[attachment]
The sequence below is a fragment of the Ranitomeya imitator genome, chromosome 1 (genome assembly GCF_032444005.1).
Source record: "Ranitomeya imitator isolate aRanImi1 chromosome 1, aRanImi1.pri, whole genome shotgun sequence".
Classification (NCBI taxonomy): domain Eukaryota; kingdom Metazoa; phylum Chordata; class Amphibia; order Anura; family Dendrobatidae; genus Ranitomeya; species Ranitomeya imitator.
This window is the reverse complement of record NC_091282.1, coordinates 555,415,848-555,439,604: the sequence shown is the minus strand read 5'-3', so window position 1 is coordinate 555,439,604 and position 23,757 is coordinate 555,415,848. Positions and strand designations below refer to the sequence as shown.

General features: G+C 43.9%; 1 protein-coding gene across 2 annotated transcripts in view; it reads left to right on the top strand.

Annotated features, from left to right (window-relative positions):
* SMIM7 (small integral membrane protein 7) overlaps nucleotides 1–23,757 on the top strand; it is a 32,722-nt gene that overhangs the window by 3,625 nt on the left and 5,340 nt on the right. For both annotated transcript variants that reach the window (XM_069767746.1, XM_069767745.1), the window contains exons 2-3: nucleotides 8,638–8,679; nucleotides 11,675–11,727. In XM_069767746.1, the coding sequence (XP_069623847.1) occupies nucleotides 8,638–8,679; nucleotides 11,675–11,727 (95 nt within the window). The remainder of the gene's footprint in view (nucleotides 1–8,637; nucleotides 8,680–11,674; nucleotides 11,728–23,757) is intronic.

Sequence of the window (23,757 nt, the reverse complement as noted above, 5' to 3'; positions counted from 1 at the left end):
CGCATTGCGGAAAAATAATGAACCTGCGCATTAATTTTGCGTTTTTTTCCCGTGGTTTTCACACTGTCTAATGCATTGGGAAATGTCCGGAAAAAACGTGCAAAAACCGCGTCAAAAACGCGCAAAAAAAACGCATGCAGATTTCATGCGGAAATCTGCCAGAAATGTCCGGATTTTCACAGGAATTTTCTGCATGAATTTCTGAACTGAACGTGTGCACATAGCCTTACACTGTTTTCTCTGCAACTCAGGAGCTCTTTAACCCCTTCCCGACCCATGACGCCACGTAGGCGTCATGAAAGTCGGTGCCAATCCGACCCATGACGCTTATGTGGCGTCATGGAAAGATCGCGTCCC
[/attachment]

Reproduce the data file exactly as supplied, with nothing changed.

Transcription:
The sequence below is a fragment of the Ranitomeya imitator genome, chromosome 1 (genome assembly GCF_032444005.1).
Source record: "Ranitomeya imitator isolate aRanImi1 chromosome 1, aRanImi1.pri, whole genome shotgun sequence".
Classification (NCBI taxonomy): domain Eukaryota; kingdom Metazoa; phylum Chordata; class Amphibia; order Anura; family Dendrobatidae; genus Ranitomeya; species Ranitomeya imitator.
This window is the reverse complement of record NC_091282.1, coordinates 555,415,848-555,439,604: the sequence shown is the minus strand read 5'-3', so window position 1 is coordinate 555,439,604 and position 23,757 is coordinate 555,415,848. Positions and strand designations below refer to the sequence as shown.

General features: G+C 43.9%; 1 protein-coding gene across 2 annotated transcripts in view; it reads left to right on the top strand.

Annotated features, from left to right (window-relative positions):
* SMIM7 (small integral membrane protein 7) overlaps nucleotides 1–23,757 on the top strand; it is a 32,722-nt gene that overhangs the window by 3,625 nt on the left and 5,340 nt on the right. For both annotated transcript variants that reach the window (XM_069767746.1, XM_069767745.1), the window contains exons 2-3: nucleotides 8,638–8,679; nucleotides 11,675–11,727. In XM_069767746.1, the coding sequence (XP_069623847.1) occupies nucleotides 8,638–8,679; nucleotides 11,675–11,727 (95 nt within the window). The remainder of the gene's footprint in view (nucleotides 1–8,637; nucleotides 8,680–11,674; nucleotides 11,728–23,757) is intronic.

Sequence of the window (23,757 nt, the reverse complement as noted above, 5' to 3'; positions counted from 1 at the left end):
CGCATTGCGGAAAAATAATGAACCTGCGCATTAATTTTGCGTTTTTTTCCCGTGGTTTTCACACTGTCTAATGCATTGGGAAATGTCCGGAAAAAACGTGCAAAAACCGCGTCAAAAACGCGCAAAAAAAACGCATGCAGATTTCATGCGGAAATCTGCCAGAAATGTCCGGATTTTCACAGGAATTTTCTGCATGAATTTCTGAACTGAACGTGTGCACATAGCCTTACACTGTTTTCTCTGCAACTCAGGAGCTCTTTAACCCCTTCCCGACCCATGACGCCACGTAGGCGTCATGAAAGTCGGTGCCAATCCGACCCATGACGCTTATGTGGCGTCATGGAAAGATCGCGTCCC